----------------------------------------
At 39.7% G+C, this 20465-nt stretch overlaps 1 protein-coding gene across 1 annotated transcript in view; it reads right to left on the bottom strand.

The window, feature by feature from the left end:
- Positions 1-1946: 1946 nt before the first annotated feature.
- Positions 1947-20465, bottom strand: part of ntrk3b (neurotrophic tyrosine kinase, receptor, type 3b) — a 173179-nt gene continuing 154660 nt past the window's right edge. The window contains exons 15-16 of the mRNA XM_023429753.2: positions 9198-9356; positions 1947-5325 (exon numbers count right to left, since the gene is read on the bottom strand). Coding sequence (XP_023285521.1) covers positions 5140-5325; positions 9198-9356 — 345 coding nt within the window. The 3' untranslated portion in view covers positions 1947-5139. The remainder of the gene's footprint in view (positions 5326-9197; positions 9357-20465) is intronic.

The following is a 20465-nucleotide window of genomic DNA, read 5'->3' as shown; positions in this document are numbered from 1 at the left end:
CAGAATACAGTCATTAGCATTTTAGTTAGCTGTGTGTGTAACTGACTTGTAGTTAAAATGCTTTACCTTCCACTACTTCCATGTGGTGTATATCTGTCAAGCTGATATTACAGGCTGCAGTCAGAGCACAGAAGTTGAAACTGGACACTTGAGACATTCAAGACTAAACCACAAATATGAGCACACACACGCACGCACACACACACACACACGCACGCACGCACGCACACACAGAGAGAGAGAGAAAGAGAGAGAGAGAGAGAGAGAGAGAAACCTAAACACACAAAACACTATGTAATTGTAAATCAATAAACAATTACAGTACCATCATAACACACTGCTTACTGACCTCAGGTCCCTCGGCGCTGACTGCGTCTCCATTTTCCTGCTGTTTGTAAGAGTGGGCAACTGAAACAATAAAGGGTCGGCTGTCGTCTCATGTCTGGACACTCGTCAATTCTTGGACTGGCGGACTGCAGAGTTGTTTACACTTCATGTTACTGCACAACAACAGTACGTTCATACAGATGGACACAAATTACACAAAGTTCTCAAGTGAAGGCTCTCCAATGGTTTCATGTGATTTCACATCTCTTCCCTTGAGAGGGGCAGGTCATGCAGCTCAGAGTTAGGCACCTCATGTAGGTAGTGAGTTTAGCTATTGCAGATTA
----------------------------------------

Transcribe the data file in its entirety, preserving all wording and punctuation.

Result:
At 39.7% G+C, this 20465-nt stretch overlaps 1 protein-coding gene across 1 annotated transcript in view; it reads right to left on the bottom strand.

The window, feature by feature from the left end:
- Positions 1-1946: 1946 nt before the first annotated feature.
- Positions 1947-20465, bottom strand: part of ntrk3b (neurotrophic tyrosine kinase, receptor, type 3b) — a 173179-nt gene continuing 154660 nt past the window's right edge. The window contains exons 15-16 of the mRNA XM_023429753.2: positions 9198-9356; positions 1947-5325 (exon numbers count right to left, since the gene is read on the bottom strand). Coding sequence (XP_023285521.1) covers positions 5140-5325; positions 9198-9356 — 345 coding nt within the window. The 3' untranslated portion in view covers positions 1947-5139. The remainder of the gene's footprint in view (positions 5326-9197; positions 9357-20465) is intronic.

The following is a 20465-nucleotide window of genomic DNA, read 5'->3' as shown; positions in this document are numbered from 1 at the left end:
CAGAATACAGTCATTAGCATTTTAGTTAGCTGTGTGTGTAACTGACTTGTAGTTAAAATGCTTTACCTTCCACTACTTCCATGTGGTGTATATCTGTCAAGCTGATATTACAGGCTGCAGTCAGAGCACAGAAGTTGAAACTGGACACTTGAGACATTCAAGACTAAACCACAAATATGAGCACACACACGCACGCACACACACACACACACGCACGCACGCACGCACACACAGAGAGAGAGAGAAAGAGAGAGAGAGAGAGAGAGAGAGAAACCTAAACACACAAAACACTATGTAATTGTAAATCAATAAACAATTACAGTACCATCATAACACACTGCTTACTGACCTCAGGTCCCTCGGCGCTGACTGCGTCTCCATTTTCCTGCTGTTTGTAAGAGTGGGCAACTGAAACAATAAAGGGTCGGCTGTCGTCTCATGTCTGGACACTCGTCAATTCTTGGACTGGCGGACTGCAGAGTTGTTTACACTTCATGTTACTGCACAACAACAGTACGTTCATACAGATGGACACAAATTACACAAAGTTCTCAAGTGAAGGCTCTCCAATGGTTTCATGTGATTTCACATCTCTTCCCTTGAGAGGGGCAGGTCATGCAGCTCAGAGTTAGGCACCTCATGTAGGTAGTGAGTTTAGCTATTGCAGATTA